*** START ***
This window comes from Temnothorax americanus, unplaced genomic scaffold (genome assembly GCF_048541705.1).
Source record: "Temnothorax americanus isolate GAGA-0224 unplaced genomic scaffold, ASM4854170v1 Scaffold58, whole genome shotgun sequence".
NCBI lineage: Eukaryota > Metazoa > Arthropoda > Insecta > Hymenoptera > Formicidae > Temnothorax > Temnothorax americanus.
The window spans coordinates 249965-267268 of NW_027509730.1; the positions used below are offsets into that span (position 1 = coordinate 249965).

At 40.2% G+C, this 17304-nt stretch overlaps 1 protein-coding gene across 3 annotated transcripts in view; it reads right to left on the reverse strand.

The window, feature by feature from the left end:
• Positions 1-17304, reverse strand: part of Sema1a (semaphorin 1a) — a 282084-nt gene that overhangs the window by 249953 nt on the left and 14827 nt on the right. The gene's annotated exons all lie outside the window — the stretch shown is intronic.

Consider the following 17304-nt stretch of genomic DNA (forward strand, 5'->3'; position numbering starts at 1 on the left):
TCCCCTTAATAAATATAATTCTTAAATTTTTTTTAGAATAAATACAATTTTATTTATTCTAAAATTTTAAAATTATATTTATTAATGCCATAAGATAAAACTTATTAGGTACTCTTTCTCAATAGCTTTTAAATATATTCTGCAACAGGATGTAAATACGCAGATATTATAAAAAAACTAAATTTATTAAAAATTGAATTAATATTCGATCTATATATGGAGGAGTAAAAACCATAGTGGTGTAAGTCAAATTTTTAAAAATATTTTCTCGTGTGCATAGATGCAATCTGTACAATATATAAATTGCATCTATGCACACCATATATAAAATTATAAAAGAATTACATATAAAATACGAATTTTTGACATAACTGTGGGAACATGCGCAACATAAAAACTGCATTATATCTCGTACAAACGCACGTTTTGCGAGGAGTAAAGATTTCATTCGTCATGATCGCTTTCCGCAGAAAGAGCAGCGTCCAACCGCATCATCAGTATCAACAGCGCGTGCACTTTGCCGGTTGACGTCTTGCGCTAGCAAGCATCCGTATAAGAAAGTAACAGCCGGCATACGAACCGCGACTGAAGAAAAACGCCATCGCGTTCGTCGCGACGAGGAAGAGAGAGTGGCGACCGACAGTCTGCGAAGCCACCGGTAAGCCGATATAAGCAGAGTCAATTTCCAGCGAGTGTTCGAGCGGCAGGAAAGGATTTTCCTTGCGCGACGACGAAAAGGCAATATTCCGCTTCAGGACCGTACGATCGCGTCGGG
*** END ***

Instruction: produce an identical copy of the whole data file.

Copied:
This window comes from Temnothorax americanus, unplaced genomic scaffold (genome assembly GCF_048541705.1).
Source record: "Temnothorax americanus isolate GAGA-0224 unplaced genomic scaffold, ASM4854170v1 Scaffold58, whole genome shotgun sequence".
NCBI lineage: Eukaryota > Metazoa > Arthropoda > Insecta > Hymenoptera > Formicidae > Temnothorax > Temnothorax americanus.
The window spans coordinates 249965-267268 of NW_027509730.1; the positions used below are offsets into that span (position 1 = coordinate 249965).

At 40.2% G+C, this 17304-nt stretch overlaps 1 protein-coding gene across 3 annotated transcripts in view; it reads right to left on the reverse strand.

The window, feature by feature from the left end:
• Positions 1-17304, reverse strand: part of Sema1a (semaphorin 1a) — a 282084-nt gene that overhangs the window by 249953 nt on the left and 14827 nt on the right. The gene's annotated exons all lie outside the window — the stretch shown is intronic.

Consider the following 17304-nt stretch of genomic DNA (forward strand, 5'->3'; position numbering starts at 1 on the left):
TCCCCTTAATAAATATAATTCTTAAATTTTTTTTAGAATAAATACAATTTTATTTATTCTAAAATTTTAAAATTATATTTATTAATGCCATAAGATAAAACTTATTAGGTACTCTTTCTCAATAGCTTTTAAATATATTCTGCAACAGGATGTAAATACGCAGATATTATAAAAAAACTAAATTTATTAAAAATTGAATTAATATTCGATCTATATATGGAGGAGTAAAAACCATAGTGGTGTAAGTCAAATTTTTAAAAATATTTTCTCGTGTGCATAGATGCAATCTGTACAATATATAAATTGCATCTATGCACACCATATATAAAATTATAAAAGAATTACATATAAAATACGAATTTTTGACATAACTGTGGGAACATGCGCAACATAAAAACTGCATTATATCTCGTACAAACGCACGTTTTGCGAGGAGTAAAGATTTCATTCGTCATGATCGCTTTCCGCAGAAAGAGCAGCGTCCAACCGCATCATCAGTATCAACAGCGCGTGCACTTTGCCGGTTGACGTCTTGCGCTAGCAAGCATCCGTATAAGAAAGTAACAGCCGGCATACGAACCGCGACTGAAGAAAAACGCCATCGCGTTCGTCGCGACGAGGAAGAGAGAGTGGCGACCGACAGTCTGCGAAGCCACCGGTAAGCCGATATAAGCAGAGTCAATTTCCAGCGAGTGTTCGAGCGGCAGGAAAGGATTTTCCTTGCGCGACGACGAAAAGGCAATATTCCGCTTCAGGACCGTACGATCGCGTCGGG